I’ve been following this conversation with interest as these are questions I have in my own life. I see them under the larger umbrella of attempting to understand the narrative of God’s providence…that is, how God’s sovereign rule over His universe interacts with human agency. In other words, what on earth (literally!) is going on??
@tfloraditch, something you said triggered a question for me…
I don’t necessarily disagree with you, but I wonder if your definition of ‘argue’ is a bit more narrow than what myself or others would say it is? Would you mind elaborating of what you mean by ‘arguing’ and how that is different in your mind from ‘sowing seeds’? Because I would consider intellectually engaging with people (i.e. ‘arguing’) as ‘sowing seed’.
However, I also have come up against the seeming futility of the ‘mind set on the flesh’ (as the ESV translates it) that Paul articulates there in Romans 8. With some of my friends who aren’t Christians, there are certain dialogues that we’ve had before that I recognise (at this point) to be a dead end because we have no common ground from which to launch forward. It doesn’t mean I will never speak with them about it ever again, but until we address other issues, this issue is a dead end…there doesn’t seem to be a point.
I think that Paul’s argument in vrs. 7-8 needs to be seen in the context of his much larger argument that…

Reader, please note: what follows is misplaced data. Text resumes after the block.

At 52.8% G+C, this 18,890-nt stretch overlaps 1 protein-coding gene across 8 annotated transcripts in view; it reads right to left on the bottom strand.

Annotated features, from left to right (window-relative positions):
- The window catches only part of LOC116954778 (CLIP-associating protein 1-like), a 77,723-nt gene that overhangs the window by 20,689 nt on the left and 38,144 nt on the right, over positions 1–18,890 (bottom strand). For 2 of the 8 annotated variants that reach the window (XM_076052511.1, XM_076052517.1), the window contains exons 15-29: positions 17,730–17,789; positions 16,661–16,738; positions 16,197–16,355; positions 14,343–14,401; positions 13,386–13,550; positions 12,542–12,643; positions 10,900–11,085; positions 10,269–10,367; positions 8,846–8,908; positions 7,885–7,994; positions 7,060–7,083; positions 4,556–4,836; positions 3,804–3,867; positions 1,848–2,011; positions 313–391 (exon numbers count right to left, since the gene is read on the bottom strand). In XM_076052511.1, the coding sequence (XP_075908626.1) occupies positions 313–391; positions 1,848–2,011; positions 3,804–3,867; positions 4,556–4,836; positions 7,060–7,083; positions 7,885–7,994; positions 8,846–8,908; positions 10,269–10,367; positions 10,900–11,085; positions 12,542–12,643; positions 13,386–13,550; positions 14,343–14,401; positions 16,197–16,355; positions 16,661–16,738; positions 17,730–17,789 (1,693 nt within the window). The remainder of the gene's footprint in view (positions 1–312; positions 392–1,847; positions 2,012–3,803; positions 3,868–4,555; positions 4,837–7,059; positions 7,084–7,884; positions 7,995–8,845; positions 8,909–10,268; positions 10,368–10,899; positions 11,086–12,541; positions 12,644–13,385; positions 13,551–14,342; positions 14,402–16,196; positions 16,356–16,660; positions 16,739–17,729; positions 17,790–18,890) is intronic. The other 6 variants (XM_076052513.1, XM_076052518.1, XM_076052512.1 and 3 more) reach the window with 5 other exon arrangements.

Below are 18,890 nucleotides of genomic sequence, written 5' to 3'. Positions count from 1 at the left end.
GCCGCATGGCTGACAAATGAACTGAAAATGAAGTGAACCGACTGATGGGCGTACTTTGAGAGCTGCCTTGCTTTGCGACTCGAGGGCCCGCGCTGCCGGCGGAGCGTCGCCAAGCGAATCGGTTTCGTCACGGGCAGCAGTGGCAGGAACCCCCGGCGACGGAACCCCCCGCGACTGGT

Romans 8:2 For the law of the Spirit of life has set you free in Christ Jesus from the law of sin and death…15 For you did not receive the spirit of slavery to fall back into fear, but you have received the Spirit of adoption as sons, by whom we cry, “Abba! Father!”
Paul is declaring that we, as Christians filled with the Spirit, have been set free (think Passover and Exodus and the promised land) from slavery in which we once lived. Therefore, it stands that those who are not following Christ are still in slavery. They still have a mind ‘set on the flesh’… that is, what seems right to them in their lived experience.
@SeanO, I think there’s an apt Narnia reference here that I’m missing! Which book is it where they go underground and the people there scoff at the idea that there’s an outside world? Prince Caspian??
So, yes, I (and I think that most, if not all, who have weighed in do as well) agree that we continue to engage with those whose minds are ‘set on the flesh’ and show love to them where they are, but we should not be surprised when we reach impasses in intellectual discussions.